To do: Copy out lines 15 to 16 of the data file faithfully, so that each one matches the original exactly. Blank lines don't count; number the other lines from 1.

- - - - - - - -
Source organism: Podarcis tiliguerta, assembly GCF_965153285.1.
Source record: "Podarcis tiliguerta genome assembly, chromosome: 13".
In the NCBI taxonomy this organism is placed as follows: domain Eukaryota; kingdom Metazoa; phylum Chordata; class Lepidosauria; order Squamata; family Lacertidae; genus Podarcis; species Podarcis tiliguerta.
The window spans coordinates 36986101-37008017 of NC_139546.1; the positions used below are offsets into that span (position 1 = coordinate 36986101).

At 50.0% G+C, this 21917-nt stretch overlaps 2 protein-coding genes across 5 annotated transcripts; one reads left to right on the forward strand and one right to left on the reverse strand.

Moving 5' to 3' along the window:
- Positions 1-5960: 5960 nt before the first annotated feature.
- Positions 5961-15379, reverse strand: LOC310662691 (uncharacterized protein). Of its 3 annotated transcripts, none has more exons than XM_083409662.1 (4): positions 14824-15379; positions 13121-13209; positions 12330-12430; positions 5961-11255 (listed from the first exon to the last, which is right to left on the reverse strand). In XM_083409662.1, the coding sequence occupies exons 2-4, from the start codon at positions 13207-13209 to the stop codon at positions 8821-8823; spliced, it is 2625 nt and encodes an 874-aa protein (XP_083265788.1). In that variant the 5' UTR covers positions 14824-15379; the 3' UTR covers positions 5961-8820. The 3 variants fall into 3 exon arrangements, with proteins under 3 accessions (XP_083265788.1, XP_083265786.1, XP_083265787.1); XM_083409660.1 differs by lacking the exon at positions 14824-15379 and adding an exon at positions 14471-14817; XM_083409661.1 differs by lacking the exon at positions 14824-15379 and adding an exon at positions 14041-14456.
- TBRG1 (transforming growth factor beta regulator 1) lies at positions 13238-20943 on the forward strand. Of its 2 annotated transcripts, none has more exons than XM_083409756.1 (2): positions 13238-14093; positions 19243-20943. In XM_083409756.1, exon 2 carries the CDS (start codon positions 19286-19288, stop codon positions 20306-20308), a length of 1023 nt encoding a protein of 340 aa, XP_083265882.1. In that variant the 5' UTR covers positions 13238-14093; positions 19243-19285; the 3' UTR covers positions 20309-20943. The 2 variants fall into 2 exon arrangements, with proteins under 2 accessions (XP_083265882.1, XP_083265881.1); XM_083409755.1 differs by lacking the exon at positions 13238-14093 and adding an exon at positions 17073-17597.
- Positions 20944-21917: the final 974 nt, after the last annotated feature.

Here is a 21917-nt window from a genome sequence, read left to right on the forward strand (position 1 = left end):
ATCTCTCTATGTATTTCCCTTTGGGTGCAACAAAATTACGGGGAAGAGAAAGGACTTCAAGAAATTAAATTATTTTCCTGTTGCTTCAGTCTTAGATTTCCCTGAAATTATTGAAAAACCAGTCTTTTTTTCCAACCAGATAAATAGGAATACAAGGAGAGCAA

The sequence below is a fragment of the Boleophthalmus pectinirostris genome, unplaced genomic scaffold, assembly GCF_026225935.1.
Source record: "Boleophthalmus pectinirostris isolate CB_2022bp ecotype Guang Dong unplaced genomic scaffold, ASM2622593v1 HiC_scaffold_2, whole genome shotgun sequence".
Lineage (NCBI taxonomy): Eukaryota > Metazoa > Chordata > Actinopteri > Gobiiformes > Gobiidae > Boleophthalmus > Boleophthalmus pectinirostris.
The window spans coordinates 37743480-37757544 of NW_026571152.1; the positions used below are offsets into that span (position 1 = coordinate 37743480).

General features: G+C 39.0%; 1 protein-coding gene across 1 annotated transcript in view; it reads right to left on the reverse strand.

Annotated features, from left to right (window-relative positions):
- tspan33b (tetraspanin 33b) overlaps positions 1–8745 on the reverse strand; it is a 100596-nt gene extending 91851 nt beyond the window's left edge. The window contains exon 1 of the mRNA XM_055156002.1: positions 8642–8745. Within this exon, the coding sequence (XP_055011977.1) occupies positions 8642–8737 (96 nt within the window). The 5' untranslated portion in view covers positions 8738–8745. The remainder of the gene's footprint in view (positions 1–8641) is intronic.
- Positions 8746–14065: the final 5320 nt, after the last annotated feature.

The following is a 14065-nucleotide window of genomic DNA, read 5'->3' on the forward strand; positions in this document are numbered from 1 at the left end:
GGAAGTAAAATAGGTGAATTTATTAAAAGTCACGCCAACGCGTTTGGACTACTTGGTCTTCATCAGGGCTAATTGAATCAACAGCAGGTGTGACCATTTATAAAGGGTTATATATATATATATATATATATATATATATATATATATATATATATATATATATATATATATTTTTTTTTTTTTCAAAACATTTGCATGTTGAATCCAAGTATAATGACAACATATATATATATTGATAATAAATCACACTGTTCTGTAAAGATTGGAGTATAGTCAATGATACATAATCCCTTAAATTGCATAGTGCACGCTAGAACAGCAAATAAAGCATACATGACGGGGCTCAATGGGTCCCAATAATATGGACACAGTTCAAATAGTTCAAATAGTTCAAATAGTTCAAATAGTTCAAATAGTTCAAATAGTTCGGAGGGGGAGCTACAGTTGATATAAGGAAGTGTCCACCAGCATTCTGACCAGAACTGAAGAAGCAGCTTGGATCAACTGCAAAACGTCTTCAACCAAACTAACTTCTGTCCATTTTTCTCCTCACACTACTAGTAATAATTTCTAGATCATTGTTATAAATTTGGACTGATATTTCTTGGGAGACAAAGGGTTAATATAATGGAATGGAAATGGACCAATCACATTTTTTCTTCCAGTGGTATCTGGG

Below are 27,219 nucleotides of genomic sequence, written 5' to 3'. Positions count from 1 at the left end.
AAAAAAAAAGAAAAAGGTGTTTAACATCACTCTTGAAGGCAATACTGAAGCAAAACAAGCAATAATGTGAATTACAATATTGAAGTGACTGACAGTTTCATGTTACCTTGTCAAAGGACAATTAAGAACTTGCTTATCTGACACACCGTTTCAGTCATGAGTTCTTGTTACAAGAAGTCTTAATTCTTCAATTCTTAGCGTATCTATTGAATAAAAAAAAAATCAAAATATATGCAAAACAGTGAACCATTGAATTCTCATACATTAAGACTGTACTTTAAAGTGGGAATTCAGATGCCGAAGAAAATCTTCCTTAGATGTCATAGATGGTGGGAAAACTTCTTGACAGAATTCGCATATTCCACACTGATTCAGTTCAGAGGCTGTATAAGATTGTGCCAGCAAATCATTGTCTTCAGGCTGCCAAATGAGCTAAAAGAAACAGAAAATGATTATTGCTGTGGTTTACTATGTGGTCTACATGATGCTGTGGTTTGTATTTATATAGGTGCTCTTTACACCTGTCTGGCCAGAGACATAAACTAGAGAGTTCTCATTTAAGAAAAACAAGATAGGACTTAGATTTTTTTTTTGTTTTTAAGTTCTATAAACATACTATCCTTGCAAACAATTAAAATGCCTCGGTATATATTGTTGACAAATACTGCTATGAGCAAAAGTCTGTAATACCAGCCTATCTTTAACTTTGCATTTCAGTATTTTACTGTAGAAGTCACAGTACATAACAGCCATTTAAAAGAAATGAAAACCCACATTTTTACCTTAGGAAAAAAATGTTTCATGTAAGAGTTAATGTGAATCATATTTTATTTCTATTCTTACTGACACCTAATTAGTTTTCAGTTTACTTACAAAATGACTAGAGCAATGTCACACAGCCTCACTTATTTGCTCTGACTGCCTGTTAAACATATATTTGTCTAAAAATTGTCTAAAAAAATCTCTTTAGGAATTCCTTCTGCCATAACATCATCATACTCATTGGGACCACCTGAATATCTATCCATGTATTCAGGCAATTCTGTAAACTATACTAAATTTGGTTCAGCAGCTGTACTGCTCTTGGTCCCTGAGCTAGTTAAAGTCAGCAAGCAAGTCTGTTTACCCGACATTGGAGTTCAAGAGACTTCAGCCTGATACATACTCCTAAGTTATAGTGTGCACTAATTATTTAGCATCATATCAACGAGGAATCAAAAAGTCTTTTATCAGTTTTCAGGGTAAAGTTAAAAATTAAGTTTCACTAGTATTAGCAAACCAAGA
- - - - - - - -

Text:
Lineage (NCBI taxonomy): Eukaryota > Metazoa > Chordata > Actinopteri > Gobiiformes > Gobiidae > Boleophthalmus > Boleophthalmus pectinirostris.
The window spans coordinates 37743480-37757544 of NW_026571152.1; the positions used below are offsets into that span (position 1 = coordinate 37743480).